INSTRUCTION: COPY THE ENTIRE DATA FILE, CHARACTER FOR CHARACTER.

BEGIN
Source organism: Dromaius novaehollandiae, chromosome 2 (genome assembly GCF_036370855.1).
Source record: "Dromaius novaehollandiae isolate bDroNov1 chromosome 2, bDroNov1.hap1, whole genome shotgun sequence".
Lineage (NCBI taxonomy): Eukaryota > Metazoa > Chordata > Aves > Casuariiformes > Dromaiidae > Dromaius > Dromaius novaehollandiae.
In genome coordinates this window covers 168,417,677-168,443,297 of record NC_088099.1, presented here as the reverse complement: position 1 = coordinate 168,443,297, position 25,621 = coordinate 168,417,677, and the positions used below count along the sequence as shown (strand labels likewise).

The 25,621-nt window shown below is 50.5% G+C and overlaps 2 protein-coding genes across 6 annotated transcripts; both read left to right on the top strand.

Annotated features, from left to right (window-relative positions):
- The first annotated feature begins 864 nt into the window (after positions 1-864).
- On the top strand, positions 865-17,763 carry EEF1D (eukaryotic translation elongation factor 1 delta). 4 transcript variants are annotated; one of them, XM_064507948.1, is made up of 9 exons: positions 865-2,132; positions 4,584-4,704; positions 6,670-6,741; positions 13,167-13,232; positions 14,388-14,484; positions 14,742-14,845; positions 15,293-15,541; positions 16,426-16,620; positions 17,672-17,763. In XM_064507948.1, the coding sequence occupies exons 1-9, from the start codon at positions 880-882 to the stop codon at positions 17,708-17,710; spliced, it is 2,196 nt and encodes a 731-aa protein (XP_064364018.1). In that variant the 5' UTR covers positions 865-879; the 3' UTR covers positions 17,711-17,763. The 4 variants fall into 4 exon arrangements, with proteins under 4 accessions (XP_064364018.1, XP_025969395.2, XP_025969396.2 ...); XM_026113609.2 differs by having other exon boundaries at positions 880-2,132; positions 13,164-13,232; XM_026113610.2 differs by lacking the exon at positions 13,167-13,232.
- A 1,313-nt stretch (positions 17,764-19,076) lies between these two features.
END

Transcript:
Source organism: Dromaius novaehollandiae, chromosome 2 (genome assembly GCF_036370855.1).
Source record: "Dromaius novaehollandiae isolate bDroNov1 chromosome 2, bDroNov1.hap1, whole genome shotgun sequence".
Lineage (NCBI taxonomy): Eukaryota > Metazoa > Chordata > Aves > Casuariiformes > Dromaiidae > Dromaius > Dromaius novaehollandiae.
In genome coordinates this window covers 168,417,677-168,443,297 of record NC_088099.1, presented here as the reverse complement: position 1 = coordinate 168,443,297, position 25,621 = coordinate 168,417,677, and the positions used below count along the sequence as shown (strand labels likewise).

The 25,621-nt window shown below is 50.5% G+C and overlaps 2 protein-coding genes across 6 annotated transcripts; both read left to right on the top strand.

Annotated features, from left to right (window-relative positions):
- The first annotated feature begins 864 nt into the window (after positions 1-864).
- On the top strand, positions 865-17,763 carry EEF1D (eukaryotic translation elongation factor 1 delta). 4 transcript variants are annotated; one of them, XM_064507948.1, is made up of 9 exons: positions 865-2,132; positions 4,584-4,704; positions 6,670-6,741; positions 13,167-13,232; positions 14,388-14,484; positions 14,742-14,845; positions 15,293-15,541; positions 16,426-16,620; positions 17,672-17,763. In XM_064507948.1, the coding sequence occupies exons 1-9, from the start codon at positions 880-882 to the stop codon at positions 17,708-17,710; spliced, it is 2,196 nt and encodes a 731-aa protein (XP_064364018.1). In that variant the 5' UTR covers positions 865-879; the 3' UTR covers positions 17,711-17,763. The 4 variants fall into 4 exon arrangements, with proteins under 4 accessions (XP_064364018.1, XP_025969395.2, XP_025969396.2 ...); XM_026113609.2 differs by having other exon boundaries at positions 880-2,132; positions 13,164-13,232; XM_026113610.2 differs by lacking the exon at positions 13,167-13,232.
- A 1,313-nt stretch (positions 17,764-19,076) lies between these two features.